Road Trip On Transalpina: The Highest Paved Road In Romania

Road Trip On Transalpina: The Highest Paved Road In Romania
Lucia
Lucia
Updated

Transalpina is the highest paved road in Romania (2145 m / 7037 ft) and is about 150 km / 93 miles long. The road was built by the Romans in 104 CE and was consolidated during and after World War 2. A road trip on Transalpina is both adventurous and rewarding due to its beautiful landscape and thrill of the ride at such a high altitude.

Keep reading to discover one of the least traveled, but most exhilarating routes in Romania.

Romania’s hidden beauty

road trip on transalpina: the highest paved road in romania | romania’s hidden beauty

Transalpina means the “land beyond the mountains” and was also called the “King’s Road" after the Romanian king Charles II. It’s among the few roads in Romania that can be reached by car and it’s where you can literally have your head in the clouds.

This road (67C) connects two geographic regions of Romania: Transylvania and Oltenia, and cuts right through the Carpathian Mountains from Novaci (Gorj County) to Saliste (Sibiu County).

It takes about 3 hours to cross the mountains and everyone who drives on Transalpina is absolutely thrilled by the beautiful scenery, the curvy road and shepherds’ huts sprinkled along the way.

Here is an itinerary that includes the Transalpina:

A. Craiova to Horezu

Horezu Monastery

To enjoy a road trip along the Transalpina, consider starting your journey in Craiova (road 65C), a city 115 km / 72 miles south from the entry point on Transalpina (Novaci, Gorj County). Driving north, you can make a stop at Horezu Monastery, a beautiful edifice built in 1690. The monastery is located in Romanii de Jos village, close to the small town of Horezu.

The monastery’s name comes from the word “Huhurez” (eagle owl), a colorful night bird. The legend says that the craftsmen hired to build the monastery were so afraid of the Turks that they only worked at night when the eagle owl was singing. The monastery is listed as a UNESCO World Heritage Site and it is the finest example of the Romanian “Brancovenesc” architectural style.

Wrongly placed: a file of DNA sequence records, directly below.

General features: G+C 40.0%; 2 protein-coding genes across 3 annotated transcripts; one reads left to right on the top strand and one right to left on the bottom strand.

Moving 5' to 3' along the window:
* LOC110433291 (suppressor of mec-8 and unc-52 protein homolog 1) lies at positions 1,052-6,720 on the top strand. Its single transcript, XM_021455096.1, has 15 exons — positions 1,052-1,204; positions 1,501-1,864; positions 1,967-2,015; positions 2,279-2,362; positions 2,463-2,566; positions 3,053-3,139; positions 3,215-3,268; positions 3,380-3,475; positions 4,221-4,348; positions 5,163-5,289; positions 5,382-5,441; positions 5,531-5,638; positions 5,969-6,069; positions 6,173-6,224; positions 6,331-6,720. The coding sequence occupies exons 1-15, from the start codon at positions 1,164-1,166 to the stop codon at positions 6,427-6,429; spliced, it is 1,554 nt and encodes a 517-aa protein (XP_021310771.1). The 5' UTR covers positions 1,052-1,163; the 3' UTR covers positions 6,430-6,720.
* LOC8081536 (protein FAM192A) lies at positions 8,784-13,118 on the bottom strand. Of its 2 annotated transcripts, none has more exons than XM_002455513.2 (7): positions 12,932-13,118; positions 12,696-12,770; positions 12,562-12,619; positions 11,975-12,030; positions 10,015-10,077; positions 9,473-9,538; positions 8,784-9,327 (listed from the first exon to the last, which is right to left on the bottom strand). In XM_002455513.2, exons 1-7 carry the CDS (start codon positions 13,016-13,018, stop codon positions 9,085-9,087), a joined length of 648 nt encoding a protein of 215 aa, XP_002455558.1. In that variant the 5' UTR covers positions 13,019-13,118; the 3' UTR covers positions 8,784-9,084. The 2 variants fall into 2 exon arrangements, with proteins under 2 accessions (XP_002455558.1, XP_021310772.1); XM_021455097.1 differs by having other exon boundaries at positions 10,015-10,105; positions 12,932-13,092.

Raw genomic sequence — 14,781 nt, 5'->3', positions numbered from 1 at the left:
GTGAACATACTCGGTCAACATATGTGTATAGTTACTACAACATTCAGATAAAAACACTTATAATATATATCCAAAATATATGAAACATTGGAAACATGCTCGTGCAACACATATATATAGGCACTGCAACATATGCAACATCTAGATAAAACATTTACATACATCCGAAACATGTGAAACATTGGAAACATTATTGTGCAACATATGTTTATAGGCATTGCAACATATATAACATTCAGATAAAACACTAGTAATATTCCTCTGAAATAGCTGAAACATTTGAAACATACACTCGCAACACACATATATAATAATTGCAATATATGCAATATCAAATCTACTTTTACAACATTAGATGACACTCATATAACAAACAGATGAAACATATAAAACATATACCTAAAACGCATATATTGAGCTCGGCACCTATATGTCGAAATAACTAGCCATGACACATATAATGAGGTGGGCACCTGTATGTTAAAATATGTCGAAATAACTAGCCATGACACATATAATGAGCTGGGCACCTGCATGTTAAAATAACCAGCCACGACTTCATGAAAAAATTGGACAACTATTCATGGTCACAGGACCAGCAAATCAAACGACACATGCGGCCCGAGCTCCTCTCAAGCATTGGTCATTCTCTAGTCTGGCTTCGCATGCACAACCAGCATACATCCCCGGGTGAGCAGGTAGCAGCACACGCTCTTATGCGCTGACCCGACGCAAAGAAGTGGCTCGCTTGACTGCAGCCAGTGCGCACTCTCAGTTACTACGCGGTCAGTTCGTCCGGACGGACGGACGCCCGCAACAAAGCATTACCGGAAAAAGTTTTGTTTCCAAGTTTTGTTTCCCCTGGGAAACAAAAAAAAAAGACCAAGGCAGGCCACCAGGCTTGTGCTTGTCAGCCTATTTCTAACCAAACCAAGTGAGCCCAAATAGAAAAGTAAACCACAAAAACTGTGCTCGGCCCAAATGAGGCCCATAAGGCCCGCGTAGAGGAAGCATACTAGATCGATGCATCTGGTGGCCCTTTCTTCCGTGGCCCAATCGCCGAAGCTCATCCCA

Opening hours are daily between 8 am and 8 pm. Tickets cost 5 RON (1.1 EUR / 1.3 USD).

While in Horezu, don’t miss the many shops selling the famous Horezu ceramics. The craftsmanship of Horezu pottery was also added to UNESCO’s list.

B. Horezu to Ranca Ski Resort

Ranca Resort seen from Transalpina

Next, continue your journey north from Horezu to Novaci (the entry point on Transalpina) and further to the Ranca Ski Resort. There are restaurants, hotels and guesthouses, should you decide to stay for the night. You can rent ATVs, explore the mountain trails and enjoy the crisp mountain air.

C. Ranca Ski Resort to Oasa Monastery

Oasa
Source: Photo by Flickr user fusion-of-horizons used under CC BY 2.0

The next stop is the Orthodox Oasa Monastery. Situated in a beautiful location, close to Oasa Lake, this can be a great stop on your journey. One of the monks there, Father Sava, is an American who found his way to the Oasa Monastery 16 years ago.

Oasa Lake is right next to the monastery and it’s a great place to stop for a picnic and enjoy the beautiful scenery, as well as see the Oasa Dam. There are a few kiosks with souvenirs and food close to the lake, so you can get some supplies for the road.

D. Oasa Monastery to Targu Mures

Palace of Culture

It is 197 km / 123 miles from the Oasa Monastery to Targu Mures (the end point of my journey). Located in central Romania, Targu Mures is a unique blend of Romanian and Hungarian cultures. Many of the buildings display the Austrian-Hungarian architectural style with beautiful baroque elements, and the largest Hungarian community in the country lives here.

If you come here, don’t miss the Palace of Culture, one of the finest examples of the Belle Epoque in Transylvania. It has wonderful stained glass, frescoes, two wonderful Venetian mirrors and marble decorations.

The Palace is also home to the Art and History Museums. Opening hours are Monday-Friday from 9 am to 4 pm and Saturdays from 9 am to 1 pm. Entry tickets cost 12 RON (2.6 EUR / 3.1 USD) and it grants access to the entire Palace.

While in Targu Mures, you can visit the Citadel, a fortress built in the early 17th century. Inside the fortress walls you can also visit the Fortress Church, which is the oldest church in the city, completed in 1490.

Enjoy the picturesque Romania from Transalpina

If you’re planning to visit Romania, immerse yourself into the culture, the landscape and get an adrenaline rush, then I highly recommend renting a car and going on the Transalpina. It is truly a great opportunity to see one of Romania’s hidden gems. A recommended car rental company Autonom. You can pick the car up in Craiova and return it in Alba-Iulia, Sibiu, Brasov or any other major city in Romania.

Disclosure: Trip101 selects the listings in our articles independently. Some of the listings in this article contain affiliate links.

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Hi! I'm Lucia, a Romanian travel writer and photographer, passionate about History & Culture, always keeping my eyes open for the next gem around the corner, whether it's a candid street shot at...Read more

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